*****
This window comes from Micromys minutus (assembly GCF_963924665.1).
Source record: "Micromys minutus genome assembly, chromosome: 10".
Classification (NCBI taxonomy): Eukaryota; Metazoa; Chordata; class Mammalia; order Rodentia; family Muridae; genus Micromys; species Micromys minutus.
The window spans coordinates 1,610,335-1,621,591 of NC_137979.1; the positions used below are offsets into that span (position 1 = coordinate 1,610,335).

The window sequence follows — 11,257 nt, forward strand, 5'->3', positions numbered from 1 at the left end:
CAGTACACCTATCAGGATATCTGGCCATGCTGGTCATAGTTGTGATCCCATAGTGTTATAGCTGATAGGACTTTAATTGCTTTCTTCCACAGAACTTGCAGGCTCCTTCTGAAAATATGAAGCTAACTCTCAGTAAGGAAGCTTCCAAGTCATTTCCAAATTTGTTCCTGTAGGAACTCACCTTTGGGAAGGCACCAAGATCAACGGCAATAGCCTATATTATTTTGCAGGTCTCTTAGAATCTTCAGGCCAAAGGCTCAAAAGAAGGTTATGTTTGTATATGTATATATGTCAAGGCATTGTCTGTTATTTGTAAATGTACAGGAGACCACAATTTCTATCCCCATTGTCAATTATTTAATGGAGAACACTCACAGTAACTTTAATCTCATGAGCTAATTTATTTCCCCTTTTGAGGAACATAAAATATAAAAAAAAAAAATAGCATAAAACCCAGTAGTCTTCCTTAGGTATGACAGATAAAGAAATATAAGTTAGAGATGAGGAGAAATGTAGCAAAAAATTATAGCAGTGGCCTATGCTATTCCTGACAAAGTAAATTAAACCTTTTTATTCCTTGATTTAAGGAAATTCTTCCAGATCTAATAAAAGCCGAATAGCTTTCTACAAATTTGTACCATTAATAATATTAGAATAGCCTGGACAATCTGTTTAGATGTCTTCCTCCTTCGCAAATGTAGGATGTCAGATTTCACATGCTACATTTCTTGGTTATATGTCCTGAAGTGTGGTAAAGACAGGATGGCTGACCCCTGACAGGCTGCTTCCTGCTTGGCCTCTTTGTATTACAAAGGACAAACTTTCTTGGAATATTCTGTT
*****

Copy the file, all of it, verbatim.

This window comes from Micromys minutus (assembly GCF_963924665.1).
Source record: "Micromys minutus genome assembly, chromosome: 10".
Classification (NCBI taxonomy): Eukaryota; Metazoa; Chordata; class Mammalia; order Rodentia; family Muridae; genus Micromys; species Micromys minutus.
The window spans coordinates 1,610,335-1,621,591 of NC_137979.1; the positions used below are offsets into that span (position 1 = coordinate 1,610,335).

The window sequence follows — 11,257 nt, forward strand, 5'->3', positions numbered from 1 at the left end:
CAGTACACCTATCAGGATATCTGGCCATGCTGGTCATAGTTGTGATCCCATAGTGTTATAGCTGATAGGACTTTAATTGCTTTCTTCCACAGAACTTGCAGGCTCCTTCTGAAAATATGAAGCTAACTCTCAGTAAGGAAGCTTCCAAGTCATTTCCAAATTTGTTCCTGTAGGAACTCACCTTTGGGAAGGCACCAAGATCAACGGCAATAGCCTATATTATTTTGCAGGTCTCTTAGAATCTTCAGGCCAAAGGCTCAAAAGAAGGTTATGTTTGTATATGTATATATGTCAAGGCATTGTCTGTTATTTGTAAATGTACAGGAGACCACAATTTCTATCCCCATTGTCAATTATTTAATGGAGAACACTCACAGTAACTTTAATCTCATGAGCTAATTTATTTCCCCTTTTGAGGAACATAAAATATAAAAAAAAAAAATAGCATAAAACCCAGTAGTCTTCCTTAGGTATGACAGATAAAGAAATATAAGTTAGAGATGAGGAGAAATGTAGCAAAAAATTATAGCAGTGGCCTATGCTATTCCTGACAAAGTAAATTAAACCTTTTTATTCCTTGATTTAAGGAAATTCTTCCAGATCTAATAAAAGCCGAATAGCTTTCTACAAATTTGTACCATTAATAATATTAGAATAGCCTGGACAATCTGTTTAGATGTCTTCCTCCTTCGCAAATGTAGGATGTCAGATTTCACATGCTACATTTCTTGGTTATATGTCCTGAAGTGTGGTAAAGACAGGATGGCTGACCCCTGACAGGCTGCTTCCTGCTTGGCCTCTTTGTATTACAAAGGACAAACTTTCTTGGAATATTCTGTT